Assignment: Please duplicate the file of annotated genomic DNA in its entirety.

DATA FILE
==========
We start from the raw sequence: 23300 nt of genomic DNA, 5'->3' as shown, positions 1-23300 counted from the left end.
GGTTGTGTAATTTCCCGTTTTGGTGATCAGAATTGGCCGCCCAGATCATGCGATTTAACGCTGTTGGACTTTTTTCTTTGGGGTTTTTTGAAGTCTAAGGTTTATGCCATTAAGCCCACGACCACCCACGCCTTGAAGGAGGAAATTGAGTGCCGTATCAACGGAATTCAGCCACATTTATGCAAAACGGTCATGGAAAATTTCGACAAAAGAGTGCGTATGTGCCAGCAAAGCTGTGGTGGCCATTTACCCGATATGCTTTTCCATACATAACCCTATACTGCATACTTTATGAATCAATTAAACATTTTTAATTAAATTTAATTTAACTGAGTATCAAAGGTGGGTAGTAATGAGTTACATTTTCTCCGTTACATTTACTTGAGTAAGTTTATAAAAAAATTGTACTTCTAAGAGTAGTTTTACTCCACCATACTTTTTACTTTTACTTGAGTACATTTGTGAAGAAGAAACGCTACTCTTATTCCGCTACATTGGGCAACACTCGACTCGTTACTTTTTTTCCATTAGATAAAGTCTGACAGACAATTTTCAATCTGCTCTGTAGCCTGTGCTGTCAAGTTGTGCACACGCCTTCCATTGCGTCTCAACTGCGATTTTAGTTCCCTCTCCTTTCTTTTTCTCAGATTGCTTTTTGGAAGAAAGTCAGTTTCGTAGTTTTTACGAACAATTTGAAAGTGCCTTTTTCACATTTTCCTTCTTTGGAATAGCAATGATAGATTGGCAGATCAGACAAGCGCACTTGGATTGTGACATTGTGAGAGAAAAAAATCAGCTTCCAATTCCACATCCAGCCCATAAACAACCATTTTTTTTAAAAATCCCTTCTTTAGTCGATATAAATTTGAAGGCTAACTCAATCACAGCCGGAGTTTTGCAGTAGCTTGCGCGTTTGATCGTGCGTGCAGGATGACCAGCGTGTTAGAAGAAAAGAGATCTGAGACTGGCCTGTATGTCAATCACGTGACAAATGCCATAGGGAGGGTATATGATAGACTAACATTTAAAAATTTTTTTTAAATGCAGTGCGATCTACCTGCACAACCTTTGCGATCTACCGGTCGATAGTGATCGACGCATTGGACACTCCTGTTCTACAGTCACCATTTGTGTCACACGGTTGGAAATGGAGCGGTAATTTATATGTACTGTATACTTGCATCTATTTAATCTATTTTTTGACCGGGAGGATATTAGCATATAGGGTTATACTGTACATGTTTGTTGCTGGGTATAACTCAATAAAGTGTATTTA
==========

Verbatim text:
We start from the raw sequence: 23300 nt of genomic DNA, 5'->3' as shown, positions 1-23300 counted from the left end.
GGTTGTGTAATTTCCCGTTTTGGTGATCAGAATTGGCCGCCCAGATCATGCGATTTAACGCTGTTGGACTTTTTTCTTTGGGGTTTTTTGAAGTCTAAGGTTTATGCCATTAAGCCCACGACCACCCACGCCTTGAAGGAGGAAATTGAGTGCCGTATCAACGGAATTCAGCCACATTTATGCAAAACGGTCATGGAAAATTTCGACAAAAGAGTGCGTATGTGCCAGCAAAGCTGTGGTGGCCATTTACCCGATATGCTTTTCCATACATAACCCTATACTGCATACTTTATGAATCAATTAAACATTTTTAATTAAATTTAATTTAACTGAGTATCAAAGGTGGGTAGTAATGAGTTACATTTTCTCCGTTACATTTACTTGAGTAAGTTTATAAAAAAATTGTACTTCTAAGAGTAGTTTTACTCCACCATACTTTTTACTTTTACTTGAGTACATTTGTGAAGAAGAAACGCTACTCTTATTCCGCTACATTGGGCAACACTCGACTCGTTACTTTTTTTCCATTAGATAAAGTCTGACAGACAATTTTCAATCTGCTCTGTAGCCTGTGCTGTCAAGTTGTGCACACGCCTTCCATTGCGTCTCAACTGCGATTTTAGTTCCCTCTCCTTTCTTTTTCTCAGATTGCTTTTTGGAAGAAAGTCAGTTTCGTAGTTTTTACGAACAATTTGAAAGTGCCTTTTTCACATTTTCCTTCTTTGGAATAGCAATGATAGATTGGCAGATCAGACAAGCGCACTTGGATTGTGACATTGTGAGAGAAAAAAATCAGCTTCCAATTCCACATCCAGCCCATAAACAACCATTTTTTTTAAAAATCCCTTCTTTAGTCGATATAAATTTGAAGGCTAACTCAATCACAGCCGGAGTTTTGCAGTAGCTTGCGCGTTTGATCGTGCGTGCAGGATGACCAGCGTGTTAGAAGAAAAGAGATCTGAGACTGGCCTGTATGTCAATCACGTGACAAATGCCATAGGGAGGGTATATGATAGACTAACATTTAAAAATTTTTTTTAAATGCAGTGCGATCTACCTGCACAACCTTTGCGATCTACCGGTCGATAGTGATCGACGCATTGGACACTCCTGTTCTACAGTCACCATTTGTGTCACACGGTTGGAAATGGAGCGGTAATTTATATGTACTGTATACTTGCATCTATTTAATCTATTTTTTGACCGGGAGGATATTAGCATATAGGGTTATACTGTACATGTTTGTTGCTGGGTATAACTCAATAAAGTGTATTTA